Two short films by Sarbik Saha ’21 and Salmaan Hussain ’23 recently won Awards of Recognition from the Best Shorts Competition Film Festival. Best Shorts is an avant-garde worldwide competition that strives to give talented directors, producers, actors, creative teams, and new media creators the positive exposure they deserve. Sarbik wrote the screenplays for both films, while Salmaan managed cinematography and editing.
“Going to the ISAS Film Festival as a freshman really opened my eyes to the quality of short films required to get into festivals, as well as introduced me to this new method of storytelling,” Sarbik said.
Both Marksmen have a longstanding passion for filmmaking and decided to combine their talents in producing these two films.
“I would like to thank Ms. Gilbert for going out of her way to vouch for me with the older guys,” Salmaan said. “It really paid off as not only did I make films but also grew fruitful relationships with the upperclassmen who have helped me academically and socially.”
Their awarded films are Paradise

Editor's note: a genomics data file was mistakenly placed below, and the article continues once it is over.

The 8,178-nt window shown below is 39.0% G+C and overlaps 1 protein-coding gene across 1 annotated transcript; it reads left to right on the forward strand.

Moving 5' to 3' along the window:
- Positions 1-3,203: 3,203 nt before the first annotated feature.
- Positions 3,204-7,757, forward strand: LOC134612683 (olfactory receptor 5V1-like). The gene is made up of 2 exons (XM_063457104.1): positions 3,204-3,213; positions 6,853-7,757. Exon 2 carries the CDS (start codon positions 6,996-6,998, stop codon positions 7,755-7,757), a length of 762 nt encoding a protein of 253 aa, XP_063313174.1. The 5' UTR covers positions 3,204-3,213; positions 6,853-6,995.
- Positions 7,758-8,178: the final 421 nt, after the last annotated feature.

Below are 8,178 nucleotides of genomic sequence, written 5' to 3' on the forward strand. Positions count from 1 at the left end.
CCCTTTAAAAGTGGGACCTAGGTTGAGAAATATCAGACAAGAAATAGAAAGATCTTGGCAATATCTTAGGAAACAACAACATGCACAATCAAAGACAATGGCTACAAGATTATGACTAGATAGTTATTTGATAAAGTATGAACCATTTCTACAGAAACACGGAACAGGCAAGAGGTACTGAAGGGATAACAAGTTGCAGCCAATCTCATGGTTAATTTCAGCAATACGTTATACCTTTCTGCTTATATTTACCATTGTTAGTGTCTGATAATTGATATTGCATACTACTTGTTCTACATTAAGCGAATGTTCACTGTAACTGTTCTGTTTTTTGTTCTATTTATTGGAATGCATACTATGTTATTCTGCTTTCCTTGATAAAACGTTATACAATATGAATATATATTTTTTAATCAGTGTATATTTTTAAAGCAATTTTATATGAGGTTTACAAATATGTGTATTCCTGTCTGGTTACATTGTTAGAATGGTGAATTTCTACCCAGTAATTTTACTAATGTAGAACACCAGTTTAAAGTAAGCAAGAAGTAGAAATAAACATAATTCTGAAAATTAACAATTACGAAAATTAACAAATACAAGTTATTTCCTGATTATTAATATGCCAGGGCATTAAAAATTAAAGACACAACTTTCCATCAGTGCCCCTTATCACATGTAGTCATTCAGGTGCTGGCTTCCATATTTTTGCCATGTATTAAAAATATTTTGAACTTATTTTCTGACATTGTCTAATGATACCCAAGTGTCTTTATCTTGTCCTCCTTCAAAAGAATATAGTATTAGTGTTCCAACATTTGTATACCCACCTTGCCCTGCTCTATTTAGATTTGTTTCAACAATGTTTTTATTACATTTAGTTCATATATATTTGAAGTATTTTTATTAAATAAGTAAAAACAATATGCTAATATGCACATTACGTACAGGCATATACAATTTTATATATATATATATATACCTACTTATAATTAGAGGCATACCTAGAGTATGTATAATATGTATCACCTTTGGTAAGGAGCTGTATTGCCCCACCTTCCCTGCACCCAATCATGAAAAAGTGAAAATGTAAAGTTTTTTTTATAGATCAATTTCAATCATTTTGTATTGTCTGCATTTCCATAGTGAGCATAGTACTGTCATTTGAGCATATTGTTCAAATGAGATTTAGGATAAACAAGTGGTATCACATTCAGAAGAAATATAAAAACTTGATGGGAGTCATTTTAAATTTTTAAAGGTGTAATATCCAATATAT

, which is about a boy who creates his own paradise to distract himself from troubles at home, and My Greatest Critic
, which shows how we sometimes rely on those in our past to achieve the biggest heights in our future.
The pair expressed gratitude to the St. Mark’s community for support making both films. Sarbik said, “without a doubt, we have to thank our actors, Mrs. Glorioso and Henry Exall ’20, who put in so much time and effort, which I will never take for granted.”
“This is the best part of my job: watching a boy like Sarbik mature from a sixth-grader into a thoughtful and creative young man,” said Jennifer Gilbert, St. Mark’s Film Studies teacher.
In addition to winning an award from the Best Shorts competition, Sarbik and Salmaan’s films were also accepted to the All-American High School Film Festival in New York City, the Young Filmmakers, and the Pegasus Film Festival. You can view both award-winning films here
“I especially hope this recognition inspires other Marksmen to be the best person they can be,” Salmaan said. “This process taught me to avoid personal comparisons in my art. Sometimes thinking outside of the box means sacrificing what you are for what you could become.”